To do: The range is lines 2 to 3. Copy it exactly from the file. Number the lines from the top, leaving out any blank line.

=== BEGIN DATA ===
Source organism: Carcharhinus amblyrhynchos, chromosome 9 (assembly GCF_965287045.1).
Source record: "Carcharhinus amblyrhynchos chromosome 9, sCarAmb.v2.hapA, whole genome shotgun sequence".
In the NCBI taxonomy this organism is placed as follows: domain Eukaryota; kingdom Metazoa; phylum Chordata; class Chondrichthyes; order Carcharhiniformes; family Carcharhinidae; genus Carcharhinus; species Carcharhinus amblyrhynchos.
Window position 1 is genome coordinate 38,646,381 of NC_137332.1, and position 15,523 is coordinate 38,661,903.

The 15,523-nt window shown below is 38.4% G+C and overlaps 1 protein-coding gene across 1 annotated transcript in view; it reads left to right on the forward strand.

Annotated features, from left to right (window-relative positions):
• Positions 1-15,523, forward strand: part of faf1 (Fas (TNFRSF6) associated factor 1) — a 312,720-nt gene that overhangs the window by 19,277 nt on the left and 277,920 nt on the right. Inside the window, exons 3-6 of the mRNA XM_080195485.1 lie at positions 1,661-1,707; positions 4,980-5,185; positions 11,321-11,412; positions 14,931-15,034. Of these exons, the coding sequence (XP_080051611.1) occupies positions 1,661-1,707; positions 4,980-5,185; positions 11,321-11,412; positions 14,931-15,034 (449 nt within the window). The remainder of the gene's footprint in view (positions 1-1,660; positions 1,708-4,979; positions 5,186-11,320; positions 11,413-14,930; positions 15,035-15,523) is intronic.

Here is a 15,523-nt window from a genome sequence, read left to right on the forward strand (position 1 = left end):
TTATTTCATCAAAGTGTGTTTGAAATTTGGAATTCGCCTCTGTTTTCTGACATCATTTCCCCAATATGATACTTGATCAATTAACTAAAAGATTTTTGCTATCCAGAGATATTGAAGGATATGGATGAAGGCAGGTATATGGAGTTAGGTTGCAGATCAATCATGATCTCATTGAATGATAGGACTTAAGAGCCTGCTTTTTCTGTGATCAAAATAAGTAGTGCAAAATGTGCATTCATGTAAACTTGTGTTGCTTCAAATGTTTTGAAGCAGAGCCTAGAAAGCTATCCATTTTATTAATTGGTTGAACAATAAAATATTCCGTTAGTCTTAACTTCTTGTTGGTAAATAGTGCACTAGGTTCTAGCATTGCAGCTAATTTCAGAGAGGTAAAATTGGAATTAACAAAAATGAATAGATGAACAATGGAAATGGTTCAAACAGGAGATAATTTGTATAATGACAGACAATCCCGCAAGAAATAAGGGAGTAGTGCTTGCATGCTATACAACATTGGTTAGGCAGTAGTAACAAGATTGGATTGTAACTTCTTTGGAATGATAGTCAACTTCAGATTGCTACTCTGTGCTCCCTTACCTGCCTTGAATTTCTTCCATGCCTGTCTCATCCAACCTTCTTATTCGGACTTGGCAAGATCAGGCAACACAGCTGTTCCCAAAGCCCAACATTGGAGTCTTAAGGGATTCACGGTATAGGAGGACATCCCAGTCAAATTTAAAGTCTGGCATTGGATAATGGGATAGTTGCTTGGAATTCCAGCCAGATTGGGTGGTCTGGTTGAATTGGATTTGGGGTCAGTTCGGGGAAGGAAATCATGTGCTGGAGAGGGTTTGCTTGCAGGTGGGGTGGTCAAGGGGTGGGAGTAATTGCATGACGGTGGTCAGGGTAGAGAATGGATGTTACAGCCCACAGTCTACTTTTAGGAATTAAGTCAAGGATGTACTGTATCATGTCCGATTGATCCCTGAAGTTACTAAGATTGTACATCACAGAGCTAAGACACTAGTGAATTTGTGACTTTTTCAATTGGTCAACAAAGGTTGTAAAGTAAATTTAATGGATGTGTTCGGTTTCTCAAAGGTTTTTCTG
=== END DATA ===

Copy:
Source record: "Carcharhinus amblyrhynchos chromosome 9, sCarAmb.v2.hapA, whole genome shotgun sequence".
In the NCBI taxonomy this organism is placed as follows: domain Eukaryota; kingdom Metazoa; phylum Chordata; class Chondrichthyes; order Carcharhiniformes; family Carcharhinidae; genus Carcharhinus; species Carcharhinus amblyrhynchos.